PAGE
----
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Can fresh flowers be used on wedding cakes?

How are fresh flowers made cake-safe?

(When I talk about 'flowers', I will also be talking about any greenery or foliage too).

For wedding cakes we could put fresh flowers into three categories:

  • Edible

  • Cake-safe

  • and Harmful.

We could argue that unless they are edible, all flowers are unsuitable to put onto cakes. However, there are ways in which we can make them cake-safe.



Edible Flowers

Literally that. Not that I would recommend just picking one and having a chew on it, but they are deemed safe to eat. Some common examples are: lavender, pansies, orchids, pea shoots, roses, primroses, cornflowers & herbs (e.g. mint, thyme, rosemary). These might typically be used as garnishes in restaurants and on some buttercream cake designs using pressed flowers. There would be no question whether to use these or not but I would always make sure a reputable supplier is used to purchase them.


Cake-safe Flowers

These are flowers that are classed as non-toxic and are safe to be in contact with food. However, strictly they are not to be eaten. Some examples are: lilac, hibiscus, lisianthus, peonies, olive leaves and pampas grass. They are still not allowed to be directly put into a cake - keep reading to find out how I make these cake-safe. These flowers would be ideal to have on your wedding cake and reduce the risk of harmful contaminants.


Harmful Flowers

Any flowers under this category are too harmful for consumption. They are toxic and there is a high risk that if they contaminate the cake, there will be some harmful consequences for anyone consuming it. Examples can include: anemones, bluebells, cherry blossom, daffodils, eucalyptus, ruscus, and gypsophila (baby's breath). How many of these are familiar to you and perhaps what you have chosen for use at a wedding?

I recently spoke to Candice of So Blooming Beautiful (@sobloomingbeautiful) who is a florist based in Cambridgeshire. (Please do check out her beautiful florals!) She listed the most commonly used flowers and foliage for weddings. I have categorised these to show how much of a risk there is when trying to use the same flowers from your decor/bouquet on your wedding cake. As you can see, almost half of these are in the harmful category. It is lovely to match the cake flowers with the rest of the decor, but not at the cost of you and your guests feeling unwell.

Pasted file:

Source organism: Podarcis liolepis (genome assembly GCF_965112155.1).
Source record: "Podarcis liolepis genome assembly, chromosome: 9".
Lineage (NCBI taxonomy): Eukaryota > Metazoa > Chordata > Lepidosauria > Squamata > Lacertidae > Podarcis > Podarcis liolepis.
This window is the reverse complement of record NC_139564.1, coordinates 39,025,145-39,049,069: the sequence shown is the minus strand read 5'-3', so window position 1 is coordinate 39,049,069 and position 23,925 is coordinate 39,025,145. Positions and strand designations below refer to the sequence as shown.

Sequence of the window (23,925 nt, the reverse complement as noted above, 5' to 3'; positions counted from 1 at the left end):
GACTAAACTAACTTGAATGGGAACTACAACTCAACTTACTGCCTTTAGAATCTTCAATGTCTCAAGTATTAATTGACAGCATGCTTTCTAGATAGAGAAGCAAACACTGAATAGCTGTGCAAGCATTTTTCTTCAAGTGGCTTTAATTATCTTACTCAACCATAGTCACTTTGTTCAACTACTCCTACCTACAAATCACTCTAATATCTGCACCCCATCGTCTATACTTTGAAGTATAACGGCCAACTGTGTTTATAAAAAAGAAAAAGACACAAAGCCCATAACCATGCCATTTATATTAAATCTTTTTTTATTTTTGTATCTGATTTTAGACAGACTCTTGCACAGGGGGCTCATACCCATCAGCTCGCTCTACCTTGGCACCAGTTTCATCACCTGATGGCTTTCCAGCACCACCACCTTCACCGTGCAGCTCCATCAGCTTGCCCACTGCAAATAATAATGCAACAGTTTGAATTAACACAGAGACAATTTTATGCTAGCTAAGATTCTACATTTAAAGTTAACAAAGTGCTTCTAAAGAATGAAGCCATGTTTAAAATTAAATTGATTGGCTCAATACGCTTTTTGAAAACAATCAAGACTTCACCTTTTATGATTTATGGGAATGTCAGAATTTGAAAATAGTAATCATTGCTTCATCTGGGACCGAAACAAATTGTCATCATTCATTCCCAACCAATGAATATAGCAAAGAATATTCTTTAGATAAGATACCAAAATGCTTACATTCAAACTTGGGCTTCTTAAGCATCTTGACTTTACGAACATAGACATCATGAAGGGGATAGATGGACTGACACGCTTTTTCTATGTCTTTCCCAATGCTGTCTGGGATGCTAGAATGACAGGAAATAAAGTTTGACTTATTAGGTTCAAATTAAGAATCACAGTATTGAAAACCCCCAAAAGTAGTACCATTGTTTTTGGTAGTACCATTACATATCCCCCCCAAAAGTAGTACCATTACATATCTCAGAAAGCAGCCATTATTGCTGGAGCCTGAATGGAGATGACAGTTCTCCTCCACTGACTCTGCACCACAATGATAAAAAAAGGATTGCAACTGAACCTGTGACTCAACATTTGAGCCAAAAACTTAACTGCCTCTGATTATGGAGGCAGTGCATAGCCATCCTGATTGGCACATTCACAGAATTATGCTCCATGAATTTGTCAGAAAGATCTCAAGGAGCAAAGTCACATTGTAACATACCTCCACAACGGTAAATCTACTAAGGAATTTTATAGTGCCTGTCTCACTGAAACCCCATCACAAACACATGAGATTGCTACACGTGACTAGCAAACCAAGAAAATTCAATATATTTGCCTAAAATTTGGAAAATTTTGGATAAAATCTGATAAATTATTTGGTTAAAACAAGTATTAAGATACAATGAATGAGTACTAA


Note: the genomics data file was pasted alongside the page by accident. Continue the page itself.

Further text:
The beautiful florals above are created by Candice and would easily compliment the cakes I make. It is my duty to ensure that any flowers provided by florists are checked and made safe to use. This is where I will use some time to directly discuss the cake flowers with your florist, so that I am fully prepared for arranging the flowers on the day.


As your cake designer, what can I do?

Sugar anemones, eucalyptus & berries

As mentioned in my last blog post, there is an option of

having these made as sugar flowers. The colours could be matched as well as any particular arrangements. Sugar flowers are not edible but they are very easy to make cake-safe.


There are many other alternative fresh flowers that could be used that fall within your colour scheme and classed as cake-safe or edible. It is always best to have this discussion with the cake maker and/or your florist to weigh up the options. I have a huge list of different flowers and foliage so I know what can or can't be used on a cake.

For foliage such as eucalyptus and gypsophila, there are some faux options that are very realistic looking. Would you know the gypsophila was not real on the semi-naked cake below?


How else do I make flowers cake-safe?

Faux Gypsophila with fresh flowers

When adding fresh flowers to a cake I need to reduce as much of the contact between them and the cake.

It is always best if the florist can leave the flowers in their natural state. This means I can cut and fit the flowers to the cake as well as double check all of them are safe to use. I can use wires and floral tape to secure the flowers together in their arrangement and in the position I would like them to be in. However, wires and tape still need to be contained and not inserted directly into the cake. We don't want these to detach and become a contamination risk or choking hazard. So next we would consider using either food-safe flower picks or straws that can be inserted into the cake to contain the wires and stems of the flowers.

I can also use an edible glaze spray where a thin coat is applied to the back of the flowers that would come in contact with the cake - providing an extra layer of protection. You wouldn't be able to see that these have been taped or inserted into the cake.


Once the cake is delivered and set up, an information sheet is given to your wedding coordinator/venue to explain how the flowers and foliage have been attached to your cake. The information also states they would need to be removed before cutting and it also goes as far as counting how many flower picks or straws need to be removed.



My main key points of advice:

  1. Talk to your florist about what you would like for your bouquet and decor. This also includes seeing what is available during that season of your wedding date.

  2. Let the cake maker know what fresh flowers and foliage you have chosen with your florist. You can then have a discussion about what is suitable and any alternatives that might be needed.

  3. Do not let anyone else attach fresh flowers or foliage to your cake if they do not have the knowledge to do it safely. (I attach them for all my orders with no debate!)

So what flowers will you be safely having on your wedding cake?


Have a lovely day!

Krissy


There is some availability left for autumn 2023 and I am also taking 2024 bookings.

Contact me to discuss your wedding cake!



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